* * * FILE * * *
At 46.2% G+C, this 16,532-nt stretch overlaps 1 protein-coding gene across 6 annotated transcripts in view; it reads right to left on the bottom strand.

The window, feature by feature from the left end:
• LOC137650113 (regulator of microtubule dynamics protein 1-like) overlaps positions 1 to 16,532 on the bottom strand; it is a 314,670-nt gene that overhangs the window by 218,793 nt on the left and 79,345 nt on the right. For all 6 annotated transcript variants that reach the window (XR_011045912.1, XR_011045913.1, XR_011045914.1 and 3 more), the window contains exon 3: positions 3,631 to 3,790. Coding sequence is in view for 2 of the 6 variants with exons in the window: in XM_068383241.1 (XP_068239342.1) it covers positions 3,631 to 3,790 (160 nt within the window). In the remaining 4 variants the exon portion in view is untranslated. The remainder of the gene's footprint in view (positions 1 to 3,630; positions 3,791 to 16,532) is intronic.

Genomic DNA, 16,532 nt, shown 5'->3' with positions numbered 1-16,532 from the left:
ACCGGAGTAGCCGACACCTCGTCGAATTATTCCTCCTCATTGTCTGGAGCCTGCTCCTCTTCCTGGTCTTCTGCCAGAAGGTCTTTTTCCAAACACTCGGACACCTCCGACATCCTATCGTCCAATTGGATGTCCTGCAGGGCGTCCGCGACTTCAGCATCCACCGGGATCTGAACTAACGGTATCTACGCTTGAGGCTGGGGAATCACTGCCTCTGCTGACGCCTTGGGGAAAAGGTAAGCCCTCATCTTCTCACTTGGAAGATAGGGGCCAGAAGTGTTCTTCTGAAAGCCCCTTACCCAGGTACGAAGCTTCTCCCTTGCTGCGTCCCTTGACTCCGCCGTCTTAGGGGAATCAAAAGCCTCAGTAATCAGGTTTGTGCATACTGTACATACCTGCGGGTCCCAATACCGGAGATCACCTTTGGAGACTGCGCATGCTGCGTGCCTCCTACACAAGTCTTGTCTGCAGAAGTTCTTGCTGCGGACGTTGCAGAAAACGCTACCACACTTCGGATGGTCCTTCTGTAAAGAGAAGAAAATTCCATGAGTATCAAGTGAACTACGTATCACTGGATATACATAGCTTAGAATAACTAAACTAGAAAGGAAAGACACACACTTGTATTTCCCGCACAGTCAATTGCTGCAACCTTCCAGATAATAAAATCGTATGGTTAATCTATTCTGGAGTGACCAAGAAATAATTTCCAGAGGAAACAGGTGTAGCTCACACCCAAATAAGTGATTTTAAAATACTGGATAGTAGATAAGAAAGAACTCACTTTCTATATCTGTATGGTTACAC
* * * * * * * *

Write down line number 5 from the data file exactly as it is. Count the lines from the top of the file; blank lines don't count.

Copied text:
ACCGGAGTAGCCGACACCTCGTCGAATTATTCCTCCTCATTGTCTGGAGCCTGCTCCTCTTCCTGGTCTTCTGCCAGAAGGTCTTTTTCCAAACACTCGGACACCTCCGACATCCTATCGTCCAATTGGATGTCCTGCAGGGCGTCCGCGACTTCAGCATCCACCGGGATCTGAACTAACGGTATCTACGCTTGAGGCTGGGGAATCACTGCCTCTGCTGACGCCTTGGGGAAAAGGTAAGCCCTCATCTTCTCACTTGGAAGATAGGGGCCAGAAGTGTTCTTCTGAAAGCCCCTTACCCAGGTACGAAGCTTCTCCCTTGCTGCGTCCCTTGACTCCGCCGTCTTAGGGGAATCAAAAGCCTCAGTAATCAGGTTTGTGCATACTGTACATACCTGCGGGTCCCAATACCGGAGATCACCTTTGGAGACTGCGCATGCTGCGTGCCTCCTACACAAGTCTTGTCTGCAGAAGTTCTTGCTGCGGACGTTGCAGAAAACGCTACCACACTTCGGATGGTCCTTCTGTAAAGAGAAGAAAATTCCATGAGTATCAAGTGAACTACGTATCACTGGATATACATAGCTTAGAATAACTAAACTAGAAAGGAAAGACACACACTTGTATTTCCCGCACAGTCAATTGCTGCAACCTTCCAGATAATAAAATCGTATGGTTAATCTATTCTGGAGTGACCAAGAAATAATTTCCAGAGGAAACAGGTGTAGCTCACACCCAAATAAGTGATTTTAAAATACTGGATAGTAGATAAGAAAGAACTCACTTTCTATATCTGTATGGTTACAC